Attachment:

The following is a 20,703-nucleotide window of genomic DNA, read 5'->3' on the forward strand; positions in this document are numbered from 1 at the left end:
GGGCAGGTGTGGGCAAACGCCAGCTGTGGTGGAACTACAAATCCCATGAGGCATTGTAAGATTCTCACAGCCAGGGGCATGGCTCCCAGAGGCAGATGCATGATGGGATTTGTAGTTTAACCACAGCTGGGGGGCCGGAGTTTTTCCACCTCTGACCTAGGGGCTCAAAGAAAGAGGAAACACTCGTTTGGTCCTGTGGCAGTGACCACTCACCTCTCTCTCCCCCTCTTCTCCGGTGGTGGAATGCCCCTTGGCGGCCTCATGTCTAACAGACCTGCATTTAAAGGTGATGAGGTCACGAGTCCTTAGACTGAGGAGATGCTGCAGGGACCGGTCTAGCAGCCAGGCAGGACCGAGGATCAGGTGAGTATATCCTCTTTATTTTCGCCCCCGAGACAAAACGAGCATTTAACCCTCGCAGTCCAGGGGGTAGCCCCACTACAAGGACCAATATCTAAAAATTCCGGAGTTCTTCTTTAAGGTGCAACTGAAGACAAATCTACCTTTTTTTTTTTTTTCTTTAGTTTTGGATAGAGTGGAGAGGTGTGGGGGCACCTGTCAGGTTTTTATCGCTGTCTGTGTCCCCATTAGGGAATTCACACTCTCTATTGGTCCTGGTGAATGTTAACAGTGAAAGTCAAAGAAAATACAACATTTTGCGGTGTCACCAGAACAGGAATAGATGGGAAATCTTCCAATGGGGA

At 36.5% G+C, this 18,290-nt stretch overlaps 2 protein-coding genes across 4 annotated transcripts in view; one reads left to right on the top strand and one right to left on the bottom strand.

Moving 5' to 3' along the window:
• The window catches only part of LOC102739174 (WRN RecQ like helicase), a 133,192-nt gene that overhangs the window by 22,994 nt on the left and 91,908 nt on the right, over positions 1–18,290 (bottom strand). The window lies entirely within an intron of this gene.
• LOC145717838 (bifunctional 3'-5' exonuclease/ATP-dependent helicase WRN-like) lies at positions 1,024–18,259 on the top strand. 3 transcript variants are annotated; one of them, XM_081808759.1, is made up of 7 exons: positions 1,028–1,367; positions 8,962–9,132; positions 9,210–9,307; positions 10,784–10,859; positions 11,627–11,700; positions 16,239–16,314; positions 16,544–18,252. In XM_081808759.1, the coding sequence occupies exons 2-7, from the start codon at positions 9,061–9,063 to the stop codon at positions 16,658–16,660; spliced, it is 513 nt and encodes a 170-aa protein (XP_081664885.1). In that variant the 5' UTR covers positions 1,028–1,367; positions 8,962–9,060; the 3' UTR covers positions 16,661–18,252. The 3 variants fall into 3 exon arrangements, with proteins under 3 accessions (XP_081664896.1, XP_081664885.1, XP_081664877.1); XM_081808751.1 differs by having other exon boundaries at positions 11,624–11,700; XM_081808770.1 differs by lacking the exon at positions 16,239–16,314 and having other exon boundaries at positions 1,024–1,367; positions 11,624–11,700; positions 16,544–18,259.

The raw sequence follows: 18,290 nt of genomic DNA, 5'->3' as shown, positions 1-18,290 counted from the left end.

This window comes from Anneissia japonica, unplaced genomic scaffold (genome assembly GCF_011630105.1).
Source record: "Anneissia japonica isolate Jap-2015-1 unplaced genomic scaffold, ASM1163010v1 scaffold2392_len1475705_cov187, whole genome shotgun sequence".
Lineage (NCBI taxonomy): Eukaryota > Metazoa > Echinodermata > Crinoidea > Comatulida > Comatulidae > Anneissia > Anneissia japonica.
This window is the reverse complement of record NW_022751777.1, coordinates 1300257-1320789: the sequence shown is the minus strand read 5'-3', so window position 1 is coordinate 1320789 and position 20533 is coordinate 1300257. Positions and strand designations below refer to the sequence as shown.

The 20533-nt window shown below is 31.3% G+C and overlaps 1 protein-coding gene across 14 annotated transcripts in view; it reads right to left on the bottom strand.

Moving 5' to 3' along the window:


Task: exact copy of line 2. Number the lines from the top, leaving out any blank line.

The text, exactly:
GGGCAGGTGTGGGCAAACGCCAGCTGTGGTGGAACTACAAATCCCATGAGGCATTGTAAGATTCTCACAGCCAGGGGCATGGCTCCCAGAGGCAGATGCATGATGGGATTTGTAGTTTAACCACAGCTGGGGGGCCGGAGTTTTTCCACCTCTGACCTAGGGGCTCAAAGAAAGAGGAAACACTCGTTTGGTCCTGTGGCAGTGACCACTCACCTCTCTCTCCCCCTCTTCTCCGGTGGTGGAATGCCCCTTGGCGGCCTCATGTCTAACAGACCTGCATTTAAAGGTGATGAGGTCACGAGTCCTTAGACTGAGGAGATGCTGCAGGGACCGGTCTAGCAGCCAGGCAGGACCGAGGATCAGGTGAGTATATCCTCTTTATTTTCGCCCCCGAGACAAAACGAGCATTTAACCCTCGCAGTCCAGGGGGTAGCCCCACTACAAGGACCAATATCTAAAAATTCCGGAGTTCTTCTTTAAGGTGCAACTGAAGACAAATCTACCTTTTTTTTTTTTTTCTTTAGTTTTGGATAGAGTGGAGAGGTGTGGGGGCACCTGTCAGGTTTTTATCGCTGTCTGTGTCCCCATTAGGGAATTCACACTCTCTATTGGTCCTGGTGAATGTTAACAGTGAAAGTCAAAGAAAATACAACATTTTGCGGTGTCACCAGAACAGGAATAGATGGGAAATCTTCCAATGGGGA